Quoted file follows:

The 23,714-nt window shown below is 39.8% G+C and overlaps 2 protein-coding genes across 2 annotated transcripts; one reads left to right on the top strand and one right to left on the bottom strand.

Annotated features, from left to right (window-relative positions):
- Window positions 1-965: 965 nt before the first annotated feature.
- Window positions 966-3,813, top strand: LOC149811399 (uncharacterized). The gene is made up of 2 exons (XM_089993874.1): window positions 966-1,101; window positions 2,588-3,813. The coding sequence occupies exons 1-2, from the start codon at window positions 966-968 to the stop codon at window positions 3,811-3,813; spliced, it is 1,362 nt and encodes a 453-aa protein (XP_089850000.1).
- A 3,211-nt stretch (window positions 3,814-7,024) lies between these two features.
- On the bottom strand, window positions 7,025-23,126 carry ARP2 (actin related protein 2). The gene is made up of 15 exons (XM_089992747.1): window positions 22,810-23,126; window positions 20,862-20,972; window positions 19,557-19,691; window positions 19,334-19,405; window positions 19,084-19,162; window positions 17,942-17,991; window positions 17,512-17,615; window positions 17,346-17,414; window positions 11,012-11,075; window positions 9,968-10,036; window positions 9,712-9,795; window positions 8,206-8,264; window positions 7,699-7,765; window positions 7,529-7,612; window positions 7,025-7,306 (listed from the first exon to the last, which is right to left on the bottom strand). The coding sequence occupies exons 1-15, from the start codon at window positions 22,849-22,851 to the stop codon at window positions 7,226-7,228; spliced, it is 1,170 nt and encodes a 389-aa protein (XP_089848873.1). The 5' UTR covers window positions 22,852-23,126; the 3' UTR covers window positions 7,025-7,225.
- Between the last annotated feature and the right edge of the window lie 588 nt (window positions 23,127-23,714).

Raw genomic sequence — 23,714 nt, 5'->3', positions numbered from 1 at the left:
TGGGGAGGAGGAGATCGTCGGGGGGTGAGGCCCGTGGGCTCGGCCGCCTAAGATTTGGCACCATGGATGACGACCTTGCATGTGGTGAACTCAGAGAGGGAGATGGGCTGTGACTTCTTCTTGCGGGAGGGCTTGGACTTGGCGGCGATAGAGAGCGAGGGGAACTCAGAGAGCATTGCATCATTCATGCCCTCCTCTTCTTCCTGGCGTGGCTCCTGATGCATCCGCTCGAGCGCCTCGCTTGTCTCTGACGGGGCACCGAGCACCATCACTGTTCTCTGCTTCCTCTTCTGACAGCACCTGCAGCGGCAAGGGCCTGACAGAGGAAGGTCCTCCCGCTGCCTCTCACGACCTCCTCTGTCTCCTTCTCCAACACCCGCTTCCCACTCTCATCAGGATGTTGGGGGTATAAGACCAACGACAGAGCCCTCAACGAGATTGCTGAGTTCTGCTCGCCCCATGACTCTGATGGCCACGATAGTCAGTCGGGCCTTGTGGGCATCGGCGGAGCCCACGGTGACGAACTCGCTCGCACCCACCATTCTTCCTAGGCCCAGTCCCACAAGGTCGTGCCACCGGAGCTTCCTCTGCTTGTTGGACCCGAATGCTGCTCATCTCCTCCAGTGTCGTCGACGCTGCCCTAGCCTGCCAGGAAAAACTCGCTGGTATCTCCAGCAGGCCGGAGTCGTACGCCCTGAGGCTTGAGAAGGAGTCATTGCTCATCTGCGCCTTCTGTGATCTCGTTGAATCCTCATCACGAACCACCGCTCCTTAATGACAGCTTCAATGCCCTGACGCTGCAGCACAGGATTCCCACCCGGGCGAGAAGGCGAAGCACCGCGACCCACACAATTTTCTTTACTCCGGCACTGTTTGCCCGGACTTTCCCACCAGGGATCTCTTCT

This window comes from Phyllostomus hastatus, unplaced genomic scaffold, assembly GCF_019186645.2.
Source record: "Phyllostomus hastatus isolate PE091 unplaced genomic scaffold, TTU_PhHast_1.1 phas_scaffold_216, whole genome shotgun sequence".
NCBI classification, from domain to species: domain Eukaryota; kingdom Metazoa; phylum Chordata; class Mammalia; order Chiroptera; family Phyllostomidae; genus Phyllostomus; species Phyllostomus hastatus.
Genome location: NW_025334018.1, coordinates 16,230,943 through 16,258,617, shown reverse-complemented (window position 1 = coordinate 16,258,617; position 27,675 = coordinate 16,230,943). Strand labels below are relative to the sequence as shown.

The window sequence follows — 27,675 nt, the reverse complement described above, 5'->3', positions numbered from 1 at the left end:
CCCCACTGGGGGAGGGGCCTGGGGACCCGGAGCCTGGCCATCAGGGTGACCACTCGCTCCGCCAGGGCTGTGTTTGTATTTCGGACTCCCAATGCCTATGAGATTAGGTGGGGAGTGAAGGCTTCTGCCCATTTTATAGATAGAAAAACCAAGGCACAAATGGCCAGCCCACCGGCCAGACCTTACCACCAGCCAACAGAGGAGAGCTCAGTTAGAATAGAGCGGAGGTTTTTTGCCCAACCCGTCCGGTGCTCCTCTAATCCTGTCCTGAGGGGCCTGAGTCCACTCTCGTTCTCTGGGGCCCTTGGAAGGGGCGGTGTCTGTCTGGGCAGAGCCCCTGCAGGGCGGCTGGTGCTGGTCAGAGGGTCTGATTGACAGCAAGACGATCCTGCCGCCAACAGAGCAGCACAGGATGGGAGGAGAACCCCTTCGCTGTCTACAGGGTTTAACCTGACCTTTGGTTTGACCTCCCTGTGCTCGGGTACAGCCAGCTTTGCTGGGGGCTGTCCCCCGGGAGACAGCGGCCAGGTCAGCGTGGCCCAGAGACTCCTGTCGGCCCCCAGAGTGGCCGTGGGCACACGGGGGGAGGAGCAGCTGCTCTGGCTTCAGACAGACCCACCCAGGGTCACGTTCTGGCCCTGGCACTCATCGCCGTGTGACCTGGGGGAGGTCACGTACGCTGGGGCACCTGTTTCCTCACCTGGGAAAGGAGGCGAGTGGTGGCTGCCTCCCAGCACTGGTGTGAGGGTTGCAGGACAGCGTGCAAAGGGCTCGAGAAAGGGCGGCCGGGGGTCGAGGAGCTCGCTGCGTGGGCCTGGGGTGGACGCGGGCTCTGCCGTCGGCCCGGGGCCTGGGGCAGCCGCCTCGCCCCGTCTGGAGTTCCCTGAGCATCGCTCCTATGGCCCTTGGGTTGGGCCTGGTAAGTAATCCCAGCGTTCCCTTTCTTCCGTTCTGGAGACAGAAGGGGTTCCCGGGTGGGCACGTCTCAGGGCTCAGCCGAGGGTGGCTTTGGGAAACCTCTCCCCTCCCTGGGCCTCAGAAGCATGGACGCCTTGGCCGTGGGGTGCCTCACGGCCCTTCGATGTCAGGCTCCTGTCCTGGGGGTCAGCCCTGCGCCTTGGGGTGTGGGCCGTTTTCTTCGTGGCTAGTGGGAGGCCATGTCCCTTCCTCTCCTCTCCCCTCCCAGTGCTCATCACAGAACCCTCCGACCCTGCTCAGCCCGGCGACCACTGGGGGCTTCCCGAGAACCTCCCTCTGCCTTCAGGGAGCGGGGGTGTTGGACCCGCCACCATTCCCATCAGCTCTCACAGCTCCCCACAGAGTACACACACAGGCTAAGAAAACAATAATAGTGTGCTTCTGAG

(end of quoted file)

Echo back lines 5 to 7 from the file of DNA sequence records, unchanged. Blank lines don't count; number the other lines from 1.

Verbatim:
- A 3,211-nt stretch (window positions 3,814-7,024) lies between these two features.
- On the bottom strand, window positions 7,025-23,126 carry ARP2 (actin related protein 2). The gene is made up of 15 exons (XM_089992747.1): window positions 22,810-23,126; window positions 20,862-20,972; window positions 19,557-19,691; window positions 19,334-19,405; window positions 19,084-19,162; window positions 17,942-17,991; window positions 17,512-17,615; window positions 17,346-17,414; window positions 11,012-11,075; window positions 9,968-10,036; window positions 9,712-9,795; window positions 8,206-8,264; window positions 7,699-7,765; window positions 7,529-7,612; window positions 7,025-7,306 (listed from the first exon to the last, which is right to left on the bottom strand). The coding sequence occupies exons 1-15, from the start codon at window positions 22,849-22,851 to the stop codon at window positions 7,226-7,228; spliced, it is 1,170 nt and encodes a 389-aa protein (XP_089848873.1). The 5' UTR covers window positions 22,852-23,126; the 3' UTR covers window positions 7,025-7,225.
- Between the last annotated feature and the right edge of the window lie 588 nt (window positions 23,127-23,714).